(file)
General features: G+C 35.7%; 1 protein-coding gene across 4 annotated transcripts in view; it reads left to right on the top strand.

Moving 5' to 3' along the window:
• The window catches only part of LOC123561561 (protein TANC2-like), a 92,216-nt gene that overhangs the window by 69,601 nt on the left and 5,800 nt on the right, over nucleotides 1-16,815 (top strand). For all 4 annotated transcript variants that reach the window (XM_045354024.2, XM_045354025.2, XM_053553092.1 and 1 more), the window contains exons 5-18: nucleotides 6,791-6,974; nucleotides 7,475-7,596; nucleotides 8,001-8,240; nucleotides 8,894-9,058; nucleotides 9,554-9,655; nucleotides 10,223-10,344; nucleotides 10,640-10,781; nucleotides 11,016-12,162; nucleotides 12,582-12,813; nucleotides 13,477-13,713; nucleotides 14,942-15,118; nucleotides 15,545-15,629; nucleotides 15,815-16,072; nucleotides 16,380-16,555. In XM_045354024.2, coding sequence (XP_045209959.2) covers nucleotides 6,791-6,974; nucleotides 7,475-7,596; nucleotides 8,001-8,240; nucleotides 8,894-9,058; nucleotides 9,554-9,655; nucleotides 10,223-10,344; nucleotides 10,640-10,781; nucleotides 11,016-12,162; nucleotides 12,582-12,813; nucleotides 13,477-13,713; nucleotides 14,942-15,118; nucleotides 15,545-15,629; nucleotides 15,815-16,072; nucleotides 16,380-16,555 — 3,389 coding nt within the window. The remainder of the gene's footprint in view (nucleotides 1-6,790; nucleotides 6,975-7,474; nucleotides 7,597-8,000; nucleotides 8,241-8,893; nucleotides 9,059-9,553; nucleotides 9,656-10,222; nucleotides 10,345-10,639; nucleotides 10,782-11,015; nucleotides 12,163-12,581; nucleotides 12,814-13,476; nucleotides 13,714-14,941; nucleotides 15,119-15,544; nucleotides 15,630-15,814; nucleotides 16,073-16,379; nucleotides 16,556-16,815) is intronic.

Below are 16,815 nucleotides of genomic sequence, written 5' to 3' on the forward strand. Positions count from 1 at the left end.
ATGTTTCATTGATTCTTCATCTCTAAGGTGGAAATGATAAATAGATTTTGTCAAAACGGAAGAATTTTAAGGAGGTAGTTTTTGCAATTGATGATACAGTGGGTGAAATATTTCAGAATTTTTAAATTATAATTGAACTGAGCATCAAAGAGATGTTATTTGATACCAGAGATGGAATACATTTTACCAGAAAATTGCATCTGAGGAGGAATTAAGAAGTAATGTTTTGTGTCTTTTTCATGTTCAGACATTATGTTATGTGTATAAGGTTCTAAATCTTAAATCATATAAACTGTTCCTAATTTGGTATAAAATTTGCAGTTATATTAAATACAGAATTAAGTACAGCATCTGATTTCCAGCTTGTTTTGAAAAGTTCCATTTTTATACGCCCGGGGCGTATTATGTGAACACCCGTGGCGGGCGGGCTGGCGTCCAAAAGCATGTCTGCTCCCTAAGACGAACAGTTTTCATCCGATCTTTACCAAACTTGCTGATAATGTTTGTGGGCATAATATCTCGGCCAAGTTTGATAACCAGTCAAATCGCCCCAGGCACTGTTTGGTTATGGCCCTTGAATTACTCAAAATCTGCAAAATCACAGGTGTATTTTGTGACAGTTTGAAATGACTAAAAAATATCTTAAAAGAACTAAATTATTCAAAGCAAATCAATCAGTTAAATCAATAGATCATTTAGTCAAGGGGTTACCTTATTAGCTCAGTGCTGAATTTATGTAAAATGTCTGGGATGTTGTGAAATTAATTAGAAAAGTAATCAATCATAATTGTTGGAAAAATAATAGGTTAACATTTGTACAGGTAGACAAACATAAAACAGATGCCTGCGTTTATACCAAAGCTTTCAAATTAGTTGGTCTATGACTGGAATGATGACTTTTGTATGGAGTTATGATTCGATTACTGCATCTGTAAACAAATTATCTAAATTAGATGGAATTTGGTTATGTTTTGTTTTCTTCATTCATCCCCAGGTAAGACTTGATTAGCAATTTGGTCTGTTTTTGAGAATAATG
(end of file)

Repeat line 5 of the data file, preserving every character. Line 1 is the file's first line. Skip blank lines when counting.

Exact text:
ATGTTTCATTGATTCTTCATCTCTAAGGTGGAAATGATAAATAGATTTTGTCAAAACGGAAGAATTTTAAGGAGGTAGTTTTTGCAATTGATGATACAGTGGGTGAAATATTTCAGAATTTTTAAATTATAATTGAACTGAGCATCAAAGAGATGTTATTTGATACCAGAGATGGAATACATTTTACCAGAAAATTGCATCTGAGGAGGAATTAAGAAGTAATGTTTTGTGTCTTTTTCATGTTCAGACATTATGTTATGTGTATAAGGTTCTAAATCTTAAATCATATAAACTGTTCCTAATTTGGTATAAAATTTGCAGTTATATTAAATACAGAATTAAGTACAGCATCTGATTTCCAGCTTGTTTTGAAAAGTTCCATTTTTATACGCCCGGGGCGTATTATGTGAACACCCGTGGCGGGCGGGCTGGCGTCCAAAAGCATGTCTGCTCCCTAAGACGAACAGTTTTCATCCGATCTTTACCAAACTTGCTGATAATGTTTGTGGGCATAATATCTCGGCCAAGTTTGATAACCAGTCAAATCGCCCCAGGCACTGTTTGGTTATGGCCCTTGAATTACTCAAAATCTGCAAAATCACAGGTGTATTTTGTGACAGTTTGAAATGACTAAAAAATATCTTAAAAGAACTAAATTATTCAAAGCAAATCAATCAGTTAAATCAATAGATCATTTAGTCAAGGGGTTACCTTATTAGCTCAGTGCTGAATTTATGTAAAATGTCTGGGATGTTGTGAAATTAATTAGAAAAGTAATCAATCATAATTGTTGGAAAAATAATAGGTTAACATTTGTACAGGTAGACAAACATAAAACAGATGCCTGCGTTTATACCAAAGCTTTCAAATTAGTTGGTCTATGACTGGAATGATGACTTTTGTATGGAGTTATGATTCGATTACTGCATCTGTAAACAAATTATCTAAATTAGATGGAATTTGGTTATGTTTTGTTTTCTTCATTCATCCCCAGGTAAGACTTGATTAGCAATTTGGTCTGTTTTTGAGAATAATG